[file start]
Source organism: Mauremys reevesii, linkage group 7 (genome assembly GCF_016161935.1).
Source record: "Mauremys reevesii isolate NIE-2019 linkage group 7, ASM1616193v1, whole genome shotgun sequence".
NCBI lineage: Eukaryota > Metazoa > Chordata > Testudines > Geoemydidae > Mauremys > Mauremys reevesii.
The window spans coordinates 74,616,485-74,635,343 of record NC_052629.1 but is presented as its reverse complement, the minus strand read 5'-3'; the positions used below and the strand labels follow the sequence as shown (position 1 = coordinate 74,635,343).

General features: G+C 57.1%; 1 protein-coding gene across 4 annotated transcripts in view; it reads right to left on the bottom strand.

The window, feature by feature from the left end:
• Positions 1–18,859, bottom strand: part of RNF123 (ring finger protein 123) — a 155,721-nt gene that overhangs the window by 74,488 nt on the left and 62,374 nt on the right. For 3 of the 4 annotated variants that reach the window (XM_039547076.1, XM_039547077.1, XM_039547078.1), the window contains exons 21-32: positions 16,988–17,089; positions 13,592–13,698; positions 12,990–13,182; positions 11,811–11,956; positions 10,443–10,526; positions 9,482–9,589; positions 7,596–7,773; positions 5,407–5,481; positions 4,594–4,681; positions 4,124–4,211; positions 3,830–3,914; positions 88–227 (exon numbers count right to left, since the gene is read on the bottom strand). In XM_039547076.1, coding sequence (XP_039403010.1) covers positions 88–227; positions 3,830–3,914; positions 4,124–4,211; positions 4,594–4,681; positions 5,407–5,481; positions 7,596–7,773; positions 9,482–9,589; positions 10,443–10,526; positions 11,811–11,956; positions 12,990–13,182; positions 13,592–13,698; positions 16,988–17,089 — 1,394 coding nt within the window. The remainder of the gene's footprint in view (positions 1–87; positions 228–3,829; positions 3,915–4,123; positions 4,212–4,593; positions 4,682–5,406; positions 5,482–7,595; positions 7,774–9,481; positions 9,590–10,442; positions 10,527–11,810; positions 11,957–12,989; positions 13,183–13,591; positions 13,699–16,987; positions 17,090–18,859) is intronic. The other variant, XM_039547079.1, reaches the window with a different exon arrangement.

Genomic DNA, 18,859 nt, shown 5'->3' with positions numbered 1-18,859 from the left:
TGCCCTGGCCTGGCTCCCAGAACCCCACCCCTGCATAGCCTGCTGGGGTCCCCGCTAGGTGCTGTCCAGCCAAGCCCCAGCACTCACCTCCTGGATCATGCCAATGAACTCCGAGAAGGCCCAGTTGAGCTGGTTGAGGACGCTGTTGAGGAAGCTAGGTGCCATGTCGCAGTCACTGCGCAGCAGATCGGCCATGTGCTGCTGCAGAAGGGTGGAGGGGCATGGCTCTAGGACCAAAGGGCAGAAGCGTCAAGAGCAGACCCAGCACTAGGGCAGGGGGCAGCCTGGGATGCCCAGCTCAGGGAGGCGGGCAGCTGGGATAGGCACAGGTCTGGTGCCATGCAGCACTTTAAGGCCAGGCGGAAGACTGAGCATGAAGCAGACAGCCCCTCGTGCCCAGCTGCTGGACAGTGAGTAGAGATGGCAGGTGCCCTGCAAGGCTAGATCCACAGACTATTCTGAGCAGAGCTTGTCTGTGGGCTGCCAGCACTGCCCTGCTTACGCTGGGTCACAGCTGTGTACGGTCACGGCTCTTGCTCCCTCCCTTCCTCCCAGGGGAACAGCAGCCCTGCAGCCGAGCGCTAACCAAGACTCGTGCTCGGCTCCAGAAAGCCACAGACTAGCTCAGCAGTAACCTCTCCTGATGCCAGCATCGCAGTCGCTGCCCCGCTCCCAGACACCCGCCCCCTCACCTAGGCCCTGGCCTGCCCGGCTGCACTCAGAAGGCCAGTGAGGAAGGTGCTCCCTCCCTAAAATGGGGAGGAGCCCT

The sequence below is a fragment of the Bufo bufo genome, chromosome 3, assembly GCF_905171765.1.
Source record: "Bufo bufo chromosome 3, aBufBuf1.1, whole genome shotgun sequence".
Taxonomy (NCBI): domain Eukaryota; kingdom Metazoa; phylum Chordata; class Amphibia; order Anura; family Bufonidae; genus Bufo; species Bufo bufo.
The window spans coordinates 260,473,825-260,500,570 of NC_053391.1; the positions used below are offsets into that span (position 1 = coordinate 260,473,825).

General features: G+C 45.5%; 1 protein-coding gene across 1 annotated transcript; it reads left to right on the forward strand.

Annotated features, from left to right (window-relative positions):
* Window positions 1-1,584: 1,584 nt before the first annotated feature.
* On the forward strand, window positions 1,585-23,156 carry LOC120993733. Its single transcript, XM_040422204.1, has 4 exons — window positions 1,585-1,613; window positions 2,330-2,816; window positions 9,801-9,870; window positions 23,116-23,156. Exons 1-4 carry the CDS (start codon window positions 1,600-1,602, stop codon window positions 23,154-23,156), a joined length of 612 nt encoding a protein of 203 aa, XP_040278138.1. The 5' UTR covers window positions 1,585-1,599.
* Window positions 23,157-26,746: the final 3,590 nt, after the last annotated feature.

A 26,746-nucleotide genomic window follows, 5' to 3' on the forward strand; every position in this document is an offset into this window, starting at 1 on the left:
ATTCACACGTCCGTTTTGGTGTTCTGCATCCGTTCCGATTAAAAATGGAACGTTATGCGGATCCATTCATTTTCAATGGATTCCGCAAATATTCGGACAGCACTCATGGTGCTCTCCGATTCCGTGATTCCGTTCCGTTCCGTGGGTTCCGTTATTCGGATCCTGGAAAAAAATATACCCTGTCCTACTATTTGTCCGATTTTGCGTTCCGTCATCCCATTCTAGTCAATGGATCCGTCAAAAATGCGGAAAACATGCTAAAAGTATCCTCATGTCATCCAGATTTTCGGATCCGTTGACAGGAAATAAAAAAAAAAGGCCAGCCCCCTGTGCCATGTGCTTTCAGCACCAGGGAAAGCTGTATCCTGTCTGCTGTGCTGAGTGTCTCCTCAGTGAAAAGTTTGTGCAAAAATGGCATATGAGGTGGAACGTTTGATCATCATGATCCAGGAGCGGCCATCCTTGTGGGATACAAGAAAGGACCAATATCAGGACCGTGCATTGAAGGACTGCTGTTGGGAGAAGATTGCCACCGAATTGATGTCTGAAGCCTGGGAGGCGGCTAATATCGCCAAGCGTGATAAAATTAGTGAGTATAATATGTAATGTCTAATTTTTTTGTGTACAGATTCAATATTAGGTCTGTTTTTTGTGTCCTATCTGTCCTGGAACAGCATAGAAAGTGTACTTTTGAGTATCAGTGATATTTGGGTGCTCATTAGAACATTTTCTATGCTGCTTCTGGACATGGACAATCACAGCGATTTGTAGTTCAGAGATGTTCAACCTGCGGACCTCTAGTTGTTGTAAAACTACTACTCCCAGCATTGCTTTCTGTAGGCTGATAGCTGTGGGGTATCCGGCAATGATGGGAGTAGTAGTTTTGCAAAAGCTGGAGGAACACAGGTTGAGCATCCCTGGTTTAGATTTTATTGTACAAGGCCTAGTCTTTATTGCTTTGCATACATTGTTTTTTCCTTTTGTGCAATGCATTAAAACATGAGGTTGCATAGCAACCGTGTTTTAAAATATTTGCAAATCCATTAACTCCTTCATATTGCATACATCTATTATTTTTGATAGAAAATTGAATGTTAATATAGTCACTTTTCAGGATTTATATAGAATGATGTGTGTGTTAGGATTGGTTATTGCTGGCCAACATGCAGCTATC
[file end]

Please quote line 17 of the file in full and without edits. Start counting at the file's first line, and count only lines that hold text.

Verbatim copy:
* On the forward strand, window positions 1,585-23,156 carry LOC120993733. Its single transcript, XM_040422204.1, has 4 exons — window positions 1,585-1,613; window positions 2,330-2,816; window positions 9,801-9,870; window positions 23,116-23,156. Exons 1-4 carry the CDS (start codon window positions 1,600-1,602, stop codon window positions 23,154-23,156), a joined length of 612 nt encoding a protein of 203 aa, XP_040278138.1. The 5' UTR covers window positions 1,585-1,599.